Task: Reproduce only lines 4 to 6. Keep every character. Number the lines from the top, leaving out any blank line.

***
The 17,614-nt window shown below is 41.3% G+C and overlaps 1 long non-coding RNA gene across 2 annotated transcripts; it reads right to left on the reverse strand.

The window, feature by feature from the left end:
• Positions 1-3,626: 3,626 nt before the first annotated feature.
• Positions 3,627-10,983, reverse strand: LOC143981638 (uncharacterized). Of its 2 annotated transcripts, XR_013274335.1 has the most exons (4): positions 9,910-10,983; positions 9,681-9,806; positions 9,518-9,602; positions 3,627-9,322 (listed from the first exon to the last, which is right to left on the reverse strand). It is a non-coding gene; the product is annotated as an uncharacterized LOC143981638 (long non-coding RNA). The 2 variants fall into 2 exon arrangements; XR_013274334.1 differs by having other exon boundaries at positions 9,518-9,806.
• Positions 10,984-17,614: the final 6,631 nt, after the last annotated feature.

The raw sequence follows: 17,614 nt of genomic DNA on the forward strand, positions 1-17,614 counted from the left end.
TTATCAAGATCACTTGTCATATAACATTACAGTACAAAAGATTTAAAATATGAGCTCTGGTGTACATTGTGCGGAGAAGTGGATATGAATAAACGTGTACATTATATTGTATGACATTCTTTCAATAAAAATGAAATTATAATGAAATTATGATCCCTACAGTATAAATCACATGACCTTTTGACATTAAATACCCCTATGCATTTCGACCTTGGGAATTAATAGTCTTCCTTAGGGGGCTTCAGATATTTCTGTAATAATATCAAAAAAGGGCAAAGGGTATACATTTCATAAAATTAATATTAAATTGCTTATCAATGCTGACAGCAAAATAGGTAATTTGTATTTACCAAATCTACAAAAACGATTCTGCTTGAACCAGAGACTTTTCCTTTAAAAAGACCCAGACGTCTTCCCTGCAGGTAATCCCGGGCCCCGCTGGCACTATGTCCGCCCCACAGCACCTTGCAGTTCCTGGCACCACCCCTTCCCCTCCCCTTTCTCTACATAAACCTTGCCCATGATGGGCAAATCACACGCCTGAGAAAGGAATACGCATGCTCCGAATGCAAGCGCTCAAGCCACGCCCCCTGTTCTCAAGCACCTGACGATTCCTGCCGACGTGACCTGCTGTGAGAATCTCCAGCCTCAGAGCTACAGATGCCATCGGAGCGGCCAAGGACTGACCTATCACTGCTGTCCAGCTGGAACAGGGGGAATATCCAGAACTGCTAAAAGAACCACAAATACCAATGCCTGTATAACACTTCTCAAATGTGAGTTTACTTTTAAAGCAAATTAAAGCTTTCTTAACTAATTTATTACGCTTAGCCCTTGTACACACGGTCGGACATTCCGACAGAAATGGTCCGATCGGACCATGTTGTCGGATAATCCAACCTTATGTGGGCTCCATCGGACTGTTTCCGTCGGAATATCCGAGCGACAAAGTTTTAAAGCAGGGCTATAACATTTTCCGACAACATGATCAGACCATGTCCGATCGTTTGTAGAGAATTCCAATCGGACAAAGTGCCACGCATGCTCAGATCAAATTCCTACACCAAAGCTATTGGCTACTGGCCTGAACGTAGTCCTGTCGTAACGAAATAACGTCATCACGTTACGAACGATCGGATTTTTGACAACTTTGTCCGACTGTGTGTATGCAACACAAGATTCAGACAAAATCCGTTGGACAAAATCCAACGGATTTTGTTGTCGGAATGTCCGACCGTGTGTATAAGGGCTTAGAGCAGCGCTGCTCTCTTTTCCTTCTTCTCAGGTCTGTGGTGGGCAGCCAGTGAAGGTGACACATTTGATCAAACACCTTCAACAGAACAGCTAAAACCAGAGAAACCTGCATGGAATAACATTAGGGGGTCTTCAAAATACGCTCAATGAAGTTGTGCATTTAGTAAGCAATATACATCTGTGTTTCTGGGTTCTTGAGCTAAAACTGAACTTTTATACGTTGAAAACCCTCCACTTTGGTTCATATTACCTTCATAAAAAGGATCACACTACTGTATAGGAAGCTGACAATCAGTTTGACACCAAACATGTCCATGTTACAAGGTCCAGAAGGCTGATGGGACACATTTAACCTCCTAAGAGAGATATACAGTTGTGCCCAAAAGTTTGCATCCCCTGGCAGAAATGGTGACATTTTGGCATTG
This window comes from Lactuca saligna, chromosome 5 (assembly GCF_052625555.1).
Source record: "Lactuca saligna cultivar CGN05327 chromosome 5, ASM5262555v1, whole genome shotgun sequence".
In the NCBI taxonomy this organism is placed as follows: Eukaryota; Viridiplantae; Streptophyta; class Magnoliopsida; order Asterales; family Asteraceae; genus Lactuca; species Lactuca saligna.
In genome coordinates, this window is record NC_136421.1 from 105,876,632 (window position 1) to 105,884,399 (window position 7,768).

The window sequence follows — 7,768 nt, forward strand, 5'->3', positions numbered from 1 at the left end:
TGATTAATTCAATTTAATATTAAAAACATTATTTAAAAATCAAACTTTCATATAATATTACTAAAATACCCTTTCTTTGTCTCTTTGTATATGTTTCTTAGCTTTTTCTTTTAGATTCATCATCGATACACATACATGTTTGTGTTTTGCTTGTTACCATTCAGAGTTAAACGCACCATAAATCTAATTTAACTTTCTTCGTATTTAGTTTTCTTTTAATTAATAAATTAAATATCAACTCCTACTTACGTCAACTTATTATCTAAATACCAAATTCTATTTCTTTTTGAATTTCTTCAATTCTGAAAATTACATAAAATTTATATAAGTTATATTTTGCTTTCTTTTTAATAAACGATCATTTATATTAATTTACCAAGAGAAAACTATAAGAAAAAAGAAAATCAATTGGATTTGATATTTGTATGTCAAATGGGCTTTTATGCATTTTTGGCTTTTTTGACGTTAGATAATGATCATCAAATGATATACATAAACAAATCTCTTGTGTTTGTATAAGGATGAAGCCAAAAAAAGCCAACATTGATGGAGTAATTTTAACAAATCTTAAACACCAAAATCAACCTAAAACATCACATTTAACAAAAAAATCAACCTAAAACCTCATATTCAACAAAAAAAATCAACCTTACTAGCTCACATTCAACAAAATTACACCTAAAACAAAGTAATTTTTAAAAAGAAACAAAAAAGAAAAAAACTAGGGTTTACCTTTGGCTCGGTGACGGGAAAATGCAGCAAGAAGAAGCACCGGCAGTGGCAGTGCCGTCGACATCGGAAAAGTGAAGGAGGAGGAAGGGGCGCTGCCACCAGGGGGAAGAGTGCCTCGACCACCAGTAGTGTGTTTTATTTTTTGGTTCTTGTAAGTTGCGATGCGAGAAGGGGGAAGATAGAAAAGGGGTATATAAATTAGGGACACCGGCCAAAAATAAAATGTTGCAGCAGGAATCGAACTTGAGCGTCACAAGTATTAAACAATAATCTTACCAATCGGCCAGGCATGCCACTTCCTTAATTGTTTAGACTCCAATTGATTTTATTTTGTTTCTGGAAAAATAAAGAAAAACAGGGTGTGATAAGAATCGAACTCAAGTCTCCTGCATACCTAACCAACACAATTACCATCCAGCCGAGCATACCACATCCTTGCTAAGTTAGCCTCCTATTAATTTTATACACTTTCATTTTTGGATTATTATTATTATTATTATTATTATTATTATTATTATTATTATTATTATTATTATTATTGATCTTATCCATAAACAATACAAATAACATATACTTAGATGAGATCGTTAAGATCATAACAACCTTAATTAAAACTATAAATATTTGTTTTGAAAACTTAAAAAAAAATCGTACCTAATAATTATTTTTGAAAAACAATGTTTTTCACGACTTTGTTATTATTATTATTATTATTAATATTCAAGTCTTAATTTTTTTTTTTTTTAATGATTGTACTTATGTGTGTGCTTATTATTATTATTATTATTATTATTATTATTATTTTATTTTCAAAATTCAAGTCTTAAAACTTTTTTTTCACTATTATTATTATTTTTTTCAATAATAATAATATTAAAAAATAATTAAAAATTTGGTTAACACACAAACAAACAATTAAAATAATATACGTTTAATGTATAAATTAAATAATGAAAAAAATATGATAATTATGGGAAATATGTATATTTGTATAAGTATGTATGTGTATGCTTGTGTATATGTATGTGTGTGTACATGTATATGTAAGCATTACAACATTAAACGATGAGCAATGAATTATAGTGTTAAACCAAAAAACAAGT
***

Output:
• Positions 3,627-10,983, reverse strand: LOC143981638 (uncharacterized). Of its 2 annotated transcripts, XR_013274335.1 has the most exons (4): positions 9,910-10,983; positions 9,681-9,806; positions 9,518-9,602; positions 3,627-9,322 (listed from the first exon to the last, which is right to left on the reverse strand). It is a non-coding gene; the product is annotated as an uncharacterized LOC143981638 (long non-coding RNA). The 2 variants fall into 2 exon arrangements; XR_013274334.1 differs by having other exon boundaries at positions 9,518-9,806.
• Positions 10,984-17,614: the final 6,631 nt, after the last annotated feature.

The raw sequence follows: 17,614 nt of genomic DNA on the forward strand, positions 1-17,614 counted from the left end.